Review By Lauren Donikian
What do you get when you put a couple from the inner west, a drag queen, and an owner of an adult store together? A story about love, loss, and the family we choose for ourselves.
French Letters and Leather Cleaner is the latest production from Fruit Box Theatre; a non-profit that is committed to staging and developing original LGBTQIA+SB Theatre. Written by Laurent Auclair, French Letters and Leather Cleaner brings the queer story to the forefront. With gender neutral language, the gentrification of queer spaces and the impact AIDS had on the community. There is an honesty and vulnerability in this play, whilst still providing raucous laughter.
“French Letters” is the name of an adult store that is struggling. Located on Oxford Street, the store is the prime location for property developers that are ready to take it over. Seen as a safe haven to the main characters what does the future hold for the store and for them?
As you walk into the Kings Cross Theatre and follow the rainbow carpet up the stairs to level 2, you will find the theatre in which the show will take place. The scene is set inside an adult store, with a counter, a defined aisle and merchandise in baskets and on the walls. Yes, that kind of merchandise. Make-up, Dildos, and anal beads are thrown around over the course of the 90-minute play. As you sit on the sidelines of this space, there are times when you miss some of the reactions of the characters due to spacing as a lot of the actions happens down the aisle that leads to the counter. The lights change colours from white to purple and pink to green as we hear the characters share stories about their lives, their planned conversations, and a spotlight for when they are putting on a show. Admittedly the spotlight shines brightly on one character. Santi, a drag queen played by Mat Oldaker brings energy and laughs to the show. Flitting about the stage barefoot, transfixing the audience with their charm and praying to Whitney. Robbie Wardhaugh and Dennis Clements bring the heart and soul to this play by having a great rapport, understanding their characters, and playing them honestly. Kayla-Rose De Sousa as Charmaine stays present throughout the play by always being in it and reacting honestly to what is playing out in front of her. Marty Quinn whose character Andy changes the most throughout the play holds his character in his body, changing his stance and body language as the story goes along. Besides feeling a little flat at the beginning of the play by the end of the show the energy is high, and the disco ball illuminates the room like you are in Studio 54 (which I loved).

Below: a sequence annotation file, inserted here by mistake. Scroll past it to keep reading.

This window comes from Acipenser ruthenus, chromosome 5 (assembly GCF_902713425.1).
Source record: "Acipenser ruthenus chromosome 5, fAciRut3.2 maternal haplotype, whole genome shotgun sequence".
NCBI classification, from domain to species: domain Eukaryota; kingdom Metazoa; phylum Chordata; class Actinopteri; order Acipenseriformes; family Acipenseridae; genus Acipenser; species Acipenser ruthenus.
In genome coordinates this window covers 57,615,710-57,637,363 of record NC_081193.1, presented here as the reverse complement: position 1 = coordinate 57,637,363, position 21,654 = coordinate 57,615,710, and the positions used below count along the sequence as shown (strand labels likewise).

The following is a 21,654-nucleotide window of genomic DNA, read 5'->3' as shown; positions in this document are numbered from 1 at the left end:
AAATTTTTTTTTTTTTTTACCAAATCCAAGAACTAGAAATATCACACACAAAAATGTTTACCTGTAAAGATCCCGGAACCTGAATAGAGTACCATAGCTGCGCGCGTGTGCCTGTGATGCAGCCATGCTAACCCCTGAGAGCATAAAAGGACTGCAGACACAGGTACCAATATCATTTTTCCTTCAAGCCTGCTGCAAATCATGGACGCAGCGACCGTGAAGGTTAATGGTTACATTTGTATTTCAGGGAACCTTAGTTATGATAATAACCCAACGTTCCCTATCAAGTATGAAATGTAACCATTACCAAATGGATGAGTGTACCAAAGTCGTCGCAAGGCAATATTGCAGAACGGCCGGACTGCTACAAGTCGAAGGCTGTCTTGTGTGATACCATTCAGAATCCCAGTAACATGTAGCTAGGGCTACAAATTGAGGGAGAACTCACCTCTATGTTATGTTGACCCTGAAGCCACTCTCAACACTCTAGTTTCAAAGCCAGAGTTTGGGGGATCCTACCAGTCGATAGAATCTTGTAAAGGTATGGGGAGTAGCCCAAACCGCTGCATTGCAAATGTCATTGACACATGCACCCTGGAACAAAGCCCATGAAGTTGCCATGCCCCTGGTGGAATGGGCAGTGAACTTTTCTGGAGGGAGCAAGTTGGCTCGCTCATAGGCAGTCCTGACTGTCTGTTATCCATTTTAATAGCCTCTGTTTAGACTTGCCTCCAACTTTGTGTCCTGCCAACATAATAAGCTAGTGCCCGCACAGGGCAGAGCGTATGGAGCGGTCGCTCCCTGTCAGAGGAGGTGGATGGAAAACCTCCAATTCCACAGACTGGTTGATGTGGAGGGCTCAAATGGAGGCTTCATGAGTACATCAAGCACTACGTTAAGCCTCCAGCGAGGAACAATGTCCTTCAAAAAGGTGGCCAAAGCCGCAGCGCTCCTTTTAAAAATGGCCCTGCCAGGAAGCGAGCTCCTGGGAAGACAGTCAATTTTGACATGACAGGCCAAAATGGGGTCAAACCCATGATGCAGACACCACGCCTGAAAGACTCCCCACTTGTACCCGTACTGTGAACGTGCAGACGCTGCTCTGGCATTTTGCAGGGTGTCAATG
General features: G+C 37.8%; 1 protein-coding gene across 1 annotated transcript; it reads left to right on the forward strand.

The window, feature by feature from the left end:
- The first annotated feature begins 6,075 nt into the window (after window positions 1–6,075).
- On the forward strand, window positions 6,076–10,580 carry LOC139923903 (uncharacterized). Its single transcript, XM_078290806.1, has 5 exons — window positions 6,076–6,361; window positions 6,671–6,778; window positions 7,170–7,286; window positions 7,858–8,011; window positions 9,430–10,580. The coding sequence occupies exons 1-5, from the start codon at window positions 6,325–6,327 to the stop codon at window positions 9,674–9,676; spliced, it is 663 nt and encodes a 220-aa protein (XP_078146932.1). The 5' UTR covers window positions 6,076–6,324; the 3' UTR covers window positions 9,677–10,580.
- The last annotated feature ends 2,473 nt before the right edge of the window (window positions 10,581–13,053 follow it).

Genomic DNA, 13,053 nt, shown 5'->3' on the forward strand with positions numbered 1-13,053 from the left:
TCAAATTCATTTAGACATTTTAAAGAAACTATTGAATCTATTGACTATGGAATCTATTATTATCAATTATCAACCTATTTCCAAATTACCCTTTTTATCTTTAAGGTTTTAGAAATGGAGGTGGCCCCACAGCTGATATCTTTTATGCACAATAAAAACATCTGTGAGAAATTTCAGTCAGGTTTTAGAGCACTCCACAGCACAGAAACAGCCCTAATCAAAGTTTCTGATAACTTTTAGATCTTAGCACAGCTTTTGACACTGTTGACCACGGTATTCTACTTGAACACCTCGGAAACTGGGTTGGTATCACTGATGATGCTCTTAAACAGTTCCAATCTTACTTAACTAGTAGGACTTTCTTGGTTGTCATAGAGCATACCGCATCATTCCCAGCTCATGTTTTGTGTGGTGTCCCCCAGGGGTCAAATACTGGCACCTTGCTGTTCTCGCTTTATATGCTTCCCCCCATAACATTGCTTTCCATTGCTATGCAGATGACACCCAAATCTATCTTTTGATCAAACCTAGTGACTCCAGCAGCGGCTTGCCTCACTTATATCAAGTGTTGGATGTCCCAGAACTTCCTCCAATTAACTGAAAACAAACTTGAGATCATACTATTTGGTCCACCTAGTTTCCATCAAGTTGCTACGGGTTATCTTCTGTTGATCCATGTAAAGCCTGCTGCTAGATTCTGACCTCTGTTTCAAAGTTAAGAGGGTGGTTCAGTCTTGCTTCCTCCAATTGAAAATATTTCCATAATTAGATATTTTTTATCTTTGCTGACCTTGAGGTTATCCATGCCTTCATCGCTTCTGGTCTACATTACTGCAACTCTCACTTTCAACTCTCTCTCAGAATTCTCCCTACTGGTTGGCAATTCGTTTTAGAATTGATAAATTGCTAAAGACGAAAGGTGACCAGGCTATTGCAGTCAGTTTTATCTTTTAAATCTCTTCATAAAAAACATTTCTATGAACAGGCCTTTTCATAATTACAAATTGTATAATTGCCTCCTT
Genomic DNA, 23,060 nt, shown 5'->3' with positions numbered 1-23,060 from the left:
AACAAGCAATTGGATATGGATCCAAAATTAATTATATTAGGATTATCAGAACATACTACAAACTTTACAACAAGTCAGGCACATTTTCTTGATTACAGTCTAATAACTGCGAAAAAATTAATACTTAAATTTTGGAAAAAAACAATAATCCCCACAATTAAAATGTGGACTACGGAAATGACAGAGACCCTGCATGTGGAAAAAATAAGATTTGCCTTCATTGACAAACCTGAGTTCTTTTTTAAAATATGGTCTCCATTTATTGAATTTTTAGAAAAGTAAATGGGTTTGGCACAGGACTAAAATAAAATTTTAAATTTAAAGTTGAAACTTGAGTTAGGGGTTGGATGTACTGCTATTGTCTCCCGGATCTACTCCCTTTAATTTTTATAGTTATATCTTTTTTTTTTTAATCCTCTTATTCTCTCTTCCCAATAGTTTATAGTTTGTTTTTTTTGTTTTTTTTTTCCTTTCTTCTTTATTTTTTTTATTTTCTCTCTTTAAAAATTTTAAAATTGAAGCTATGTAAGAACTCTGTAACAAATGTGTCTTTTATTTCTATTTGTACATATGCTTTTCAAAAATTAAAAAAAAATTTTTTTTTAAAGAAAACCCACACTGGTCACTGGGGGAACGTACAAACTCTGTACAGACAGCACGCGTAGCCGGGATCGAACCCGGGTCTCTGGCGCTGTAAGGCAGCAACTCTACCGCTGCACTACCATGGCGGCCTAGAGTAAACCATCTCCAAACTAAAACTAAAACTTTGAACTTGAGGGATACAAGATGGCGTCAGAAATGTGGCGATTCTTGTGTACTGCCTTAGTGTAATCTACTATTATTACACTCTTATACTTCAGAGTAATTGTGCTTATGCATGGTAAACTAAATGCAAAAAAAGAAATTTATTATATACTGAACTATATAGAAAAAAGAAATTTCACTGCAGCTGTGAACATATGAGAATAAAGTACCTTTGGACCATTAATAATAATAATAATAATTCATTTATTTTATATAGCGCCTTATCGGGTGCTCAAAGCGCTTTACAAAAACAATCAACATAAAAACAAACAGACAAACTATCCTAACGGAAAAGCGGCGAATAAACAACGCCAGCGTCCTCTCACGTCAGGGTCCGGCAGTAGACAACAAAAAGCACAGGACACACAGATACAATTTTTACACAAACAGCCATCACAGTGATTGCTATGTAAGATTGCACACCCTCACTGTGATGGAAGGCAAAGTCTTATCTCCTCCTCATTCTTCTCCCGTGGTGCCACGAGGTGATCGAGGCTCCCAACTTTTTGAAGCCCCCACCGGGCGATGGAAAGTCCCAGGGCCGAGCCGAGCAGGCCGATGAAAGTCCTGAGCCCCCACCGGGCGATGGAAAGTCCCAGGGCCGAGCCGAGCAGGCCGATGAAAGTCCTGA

This play encourages its audience to honour their truth, explore themselves, and expect the unexpected. It is about finding your tribe and how the relationships made can affect your life in the best way. If you are looking for a play about hope, then I recommend you see French Letters and Leather Cleaner playing until the 24th of February.